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Sep 21, 2017

When to add a 2nd deep super (box) & more.

1 comment

This is an email exchange received from Sue Ellen Fleeman (internet connection issues, she couldn't post this in forums herself).

 

Sue Posted:

Hi everyone. I am a first-year beekeeper. I purchased a nuc from a very reputable long-time local beekeeper and I received the bees about the middle of May. For whatever reason, the hive was not particularly thriving but not really weak either. We had a really strong nectar flow that came in two waves and even first-year beekeepers had as many as two honey supers on early. I was attempting to follow the advice from our bee club as to when to add a second hive body (using deep boxes) and a super and I think my hive was not ready for what I did when I did it. I don't think I managed things inside the hive as well as I might have. Anyway, from observation I think my hive has strengthened through August pretty well. I was still seeing orientation flights every few days until just a few days ago.

 

I received my initial shungite order in late August and this was before I knew about your bee project. After reading about the project I placed the three largest shungite pieces I received with my order on the right side of the hive entrance. My observation has been that the bees certainly don't avoid the shungite and that they seem to prefer coming and going across the shungite rather than using an area to the left of the shungite that lined up with some burr comb they had made that kept them from having to walk across the screen of the bottom board. I don't know if how I have used the shungite lines up with your requirements for Phase 1 of your project.

 

I'd appreciate some feedback as to how I might be able to assist with the project. I understand that Irma created some obstacles for you all so don't feel pressured to respond earlier than is convenient. FYI we do have small hive beetles that have been pretty mild this year according to other beekeepers. We also had a varroa mite count that warranted treatment. I placed Apiguard two weeks ago and will place another tray tomorrow. Thanks! Sue Ellen

Sep 21, 2017

Hello Sue,

 

I usually will wait until appx 90% of the frames located in the bottom super (box) are filled before adding the 2nd box. The first box the middle 6 frames or so should be filled with brood (eggs/larvae), then the outer 4 frames on either side are usually filled with honey (if using a 10 frame hive). The bees can repeat this on the 2nd super you add, or they can leave it all honey. So there is never a specific time to add the 2nd, I would suggest just checking inside every couple weeks during a nectar/pollen flow. I would then continue this process using shallow honey supers from then on.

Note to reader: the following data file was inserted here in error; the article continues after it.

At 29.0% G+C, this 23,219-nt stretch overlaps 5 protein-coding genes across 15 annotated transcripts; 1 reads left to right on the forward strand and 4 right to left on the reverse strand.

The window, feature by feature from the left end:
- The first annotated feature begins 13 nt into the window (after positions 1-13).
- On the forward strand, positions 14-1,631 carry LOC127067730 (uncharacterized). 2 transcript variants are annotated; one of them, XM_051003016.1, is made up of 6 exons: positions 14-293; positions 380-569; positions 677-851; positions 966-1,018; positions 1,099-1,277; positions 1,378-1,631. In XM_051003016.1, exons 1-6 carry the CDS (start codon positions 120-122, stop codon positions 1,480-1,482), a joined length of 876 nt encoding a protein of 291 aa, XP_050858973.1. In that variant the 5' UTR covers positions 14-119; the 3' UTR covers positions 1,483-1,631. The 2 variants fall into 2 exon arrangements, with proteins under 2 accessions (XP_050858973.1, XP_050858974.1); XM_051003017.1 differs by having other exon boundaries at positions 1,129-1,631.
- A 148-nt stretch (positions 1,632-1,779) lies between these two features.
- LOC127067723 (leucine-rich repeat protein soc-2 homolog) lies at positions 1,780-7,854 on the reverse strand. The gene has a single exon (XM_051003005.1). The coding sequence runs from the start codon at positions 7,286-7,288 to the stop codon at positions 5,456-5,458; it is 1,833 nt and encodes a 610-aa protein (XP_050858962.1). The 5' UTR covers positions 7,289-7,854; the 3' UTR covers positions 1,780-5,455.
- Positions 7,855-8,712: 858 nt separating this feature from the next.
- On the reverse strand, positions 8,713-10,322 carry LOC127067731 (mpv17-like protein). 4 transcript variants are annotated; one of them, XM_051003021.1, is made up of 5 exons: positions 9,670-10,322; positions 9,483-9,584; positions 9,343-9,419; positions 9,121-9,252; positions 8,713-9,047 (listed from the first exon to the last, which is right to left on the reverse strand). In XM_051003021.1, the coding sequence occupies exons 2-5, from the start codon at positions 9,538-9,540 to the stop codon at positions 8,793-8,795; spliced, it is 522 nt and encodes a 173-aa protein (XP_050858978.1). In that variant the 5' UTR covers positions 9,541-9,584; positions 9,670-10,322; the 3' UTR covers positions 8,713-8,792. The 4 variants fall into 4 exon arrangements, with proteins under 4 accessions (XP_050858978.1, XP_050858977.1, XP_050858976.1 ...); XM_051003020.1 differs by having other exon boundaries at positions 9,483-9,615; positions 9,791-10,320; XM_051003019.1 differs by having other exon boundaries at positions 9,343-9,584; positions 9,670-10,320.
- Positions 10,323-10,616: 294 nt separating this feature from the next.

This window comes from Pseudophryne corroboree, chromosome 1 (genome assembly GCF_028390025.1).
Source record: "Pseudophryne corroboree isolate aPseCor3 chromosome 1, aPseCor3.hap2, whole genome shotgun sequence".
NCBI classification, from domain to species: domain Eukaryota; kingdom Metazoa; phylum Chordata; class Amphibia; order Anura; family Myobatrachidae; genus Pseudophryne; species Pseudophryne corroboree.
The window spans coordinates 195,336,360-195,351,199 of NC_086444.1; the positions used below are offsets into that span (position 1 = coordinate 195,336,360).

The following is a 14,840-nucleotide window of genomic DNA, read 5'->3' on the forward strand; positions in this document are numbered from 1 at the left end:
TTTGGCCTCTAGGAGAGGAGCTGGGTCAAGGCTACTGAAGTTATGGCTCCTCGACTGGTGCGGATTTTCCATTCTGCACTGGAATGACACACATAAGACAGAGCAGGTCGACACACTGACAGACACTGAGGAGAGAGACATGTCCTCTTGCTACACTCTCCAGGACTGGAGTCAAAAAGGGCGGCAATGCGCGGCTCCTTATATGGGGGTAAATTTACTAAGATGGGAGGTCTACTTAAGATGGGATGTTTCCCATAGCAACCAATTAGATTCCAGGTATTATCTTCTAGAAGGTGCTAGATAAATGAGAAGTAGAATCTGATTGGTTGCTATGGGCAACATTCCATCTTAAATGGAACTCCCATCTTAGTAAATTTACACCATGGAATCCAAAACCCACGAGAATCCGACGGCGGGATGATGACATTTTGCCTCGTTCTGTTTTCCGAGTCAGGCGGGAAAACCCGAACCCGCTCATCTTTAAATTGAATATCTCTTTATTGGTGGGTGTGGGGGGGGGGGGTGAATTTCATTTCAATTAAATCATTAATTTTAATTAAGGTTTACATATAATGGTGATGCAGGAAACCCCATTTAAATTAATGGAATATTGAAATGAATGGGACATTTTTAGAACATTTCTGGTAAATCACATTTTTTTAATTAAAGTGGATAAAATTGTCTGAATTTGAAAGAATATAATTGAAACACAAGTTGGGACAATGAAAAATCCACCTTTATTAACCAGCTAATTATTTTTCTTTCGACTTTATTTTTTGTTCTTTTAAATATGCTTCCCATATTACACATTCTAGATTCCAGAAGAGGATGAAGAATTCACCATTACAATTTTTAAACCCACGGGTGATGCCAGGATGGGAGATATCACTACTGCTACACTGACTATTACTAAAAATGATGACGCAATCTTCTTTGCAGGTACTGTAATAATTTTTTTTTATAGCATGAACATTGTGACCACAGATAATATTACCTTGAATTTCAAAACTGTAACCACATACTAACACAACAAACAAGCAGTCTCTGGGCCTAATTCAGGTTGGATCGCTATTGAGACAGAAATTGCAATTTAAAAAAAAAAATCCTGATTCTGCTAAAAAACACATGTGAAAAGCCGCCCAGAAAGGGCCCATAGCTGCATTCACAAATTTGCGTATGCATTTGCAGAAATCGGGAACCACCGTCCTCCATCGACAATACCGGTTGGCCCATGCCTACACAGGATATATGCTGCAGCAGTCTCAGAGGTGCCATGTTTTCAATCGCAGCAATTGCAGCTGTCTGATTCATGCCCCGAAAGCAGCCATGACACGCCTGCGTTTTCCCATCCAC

It sounds like you've place the Shungite nuggets you received properly, not surprisingly the bees enjoy being around them. I would suggest you just leave the Shungite nuggets at the entrance, maybe even push inside a bit during the winter.

 

You mentioned you have hive beetles and varroa mites, and that you were treating them with Apiguard. I understand once your beehive is totally infested it can be hard to recover from without treating, but it can be done. The problem with treating your bees with chemicals to rid them of disease/pests is that the chemicals not only affect the pests, but the bees negatively, then the chemicals also transfer into any honey they have. Plus the chemicals will embed within the honeycomb itself.

 

To help your bees and turn them into treatment-free Shungite bees:

 

  1. Spring 2018 begin with a new Shungite painted beehive (with all new frames). Use Shungigte nuggets again.

  2. Once nectar/pollen flow begins take 2 brood frames from your original hive and place them in the middle of the new beehive, with new empty frames surrounding them.

  3. Take several frames with bees on them and "shake" the bees into the new hive, right on top of the two brood frames you placed inside. (whichever box the queen ends up in, the other hive will notice they don't have a queen and begin making queen cells to replace her) - Or you can always buy a new queen and place her into the new hive.

I would keep the two beehives a bit away from each other, but maintain Shungite nuggets on both hives. In apps 3-4 weeks you should have new queens emerging and taking mating flights from the queenless beehive. By basically making a new Shungite beehive, using all but 2 new frames 90% of the chemicals you've used are now gone. As the queen expands her brood frames out in the new beehive I would remove the 2 brood frames you moved over from the original hive, one, then the other in a couple weeks.

 

If you still have a mite problem while you're in the transition into Shungite beehives you can use Tea Tree Oil to help control the mites. The best way to keep beetle populations down until your bees can do it themselves is to open your lid every day or so and remove/crush the beetles you see, then if your bottom board is removable, keep it clean/clear of them. The pest numbers should begin to lessen as the bee generations continue being born in a healthy Shungite environment.

 

Derek

 

 

 

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